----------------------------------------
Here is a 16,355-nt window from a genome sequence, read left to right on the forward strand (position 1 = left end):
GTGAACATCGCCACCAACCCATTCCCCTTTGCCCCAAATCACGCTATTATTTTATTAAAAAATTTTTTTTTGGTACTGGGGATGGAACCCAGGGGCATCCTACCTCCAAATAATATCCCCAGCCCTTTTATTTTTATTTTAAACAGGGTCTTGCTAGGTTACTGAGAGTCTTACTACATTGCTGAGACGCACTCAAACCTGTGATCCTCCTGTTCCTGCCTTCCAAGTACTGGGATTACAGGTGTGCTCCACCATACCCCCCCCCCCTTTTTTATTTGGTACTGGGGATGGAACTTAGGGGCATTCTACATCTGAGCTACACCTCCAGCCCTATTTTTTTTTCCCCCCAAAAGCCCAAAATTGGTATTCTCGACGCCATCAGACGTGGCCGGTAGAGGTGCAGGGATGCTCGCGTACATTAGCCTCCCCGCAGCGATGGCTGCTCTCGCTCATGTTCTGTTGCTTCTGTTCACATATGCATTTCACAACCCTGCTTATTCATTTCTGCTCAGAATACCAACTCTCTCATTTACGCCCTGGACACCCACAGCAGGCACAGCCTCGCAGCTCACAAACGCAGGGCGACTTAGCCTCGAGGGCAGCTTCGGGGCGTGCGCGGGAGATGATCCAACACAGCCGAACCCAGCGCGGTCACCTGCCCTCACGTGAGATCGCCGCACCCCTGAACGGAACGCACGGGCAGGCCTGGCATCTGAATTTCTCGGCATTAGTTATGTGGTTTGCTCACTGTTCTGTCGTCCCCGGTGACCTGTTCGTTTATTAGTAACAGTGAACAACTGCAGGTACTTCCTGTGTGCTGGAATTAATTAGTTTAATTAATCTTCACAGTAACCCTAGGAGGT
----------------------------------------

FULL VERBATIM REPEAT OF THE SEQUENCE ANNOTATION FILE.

Here is a 16,355-nt window from a genome sequence, read left to right on the forward strand (position 1 = left end):
GTGAACATCGCCACCAACCCATTCCCCTTTGCCCCAAATCACGCTATTATTTTATTAAAAAATTTTTTTTTGGTACTGGGGATGGAACCCAGGGGCATCCTACCTCCAAATAATATCCCCAGCCCTTTTATTTTTATTTTAAACAGGGTCTTGCTAGGTTACTGAGAGTCTTACTACATTGCTGAGACGCACTCAAACCTGTGATCCTCCTGTTCCTGCCTTCCAAGTACTGGGATTACAGGTGTGCTCCACCATACCCCCCCCCCCTTTTTTATTTGGTACTGGGGATGGAACTTAGGGGCATTCTACATCTGAGCTACACCTCCAGCCCTATTTTTTTTTCCCCCCAAAAGCCCAAAATTGGTATTCTCGACGCCATCAGACGTGGCCGGTAGAGGTGCAGGGATGCTCGCGTACATTAGCCTCCCCGCAGCGATGGCTGCTCTCGCTCATGTTCTGTTGCTTCTGTTCACATATGCATTTCACAACCCTGCTTATTCATTTCTGCTCAGAATACCAACTCTCTCATTTACGCCCTGGACACCCACAGCAGGCACAGCCTCGCAGCTCACAAACGCAGGGCGACTTAGCCTCGAGGGCAGCTTCGGGGCGTGCGCGGGAGATGATCCAACACAGCCGAACCCAGCGCGGTCACCTGCCCTCACGTGAGATCGCCGCACCCCTGAACGGAACGCACGGGCAGGCCTGGCATCTGAATTTCTCGGCATTAGTTATGTGGTTTGCTCACTGTTCTGTCGTCCCCGGTGACCTGTTCGTTTATTAGTAACAGTGAACAACTGCAGGTACTTCCTGTGTGCTGGAATTAATTAGTTTAATTAATCTTCACAGTAACCCTAGGAGGT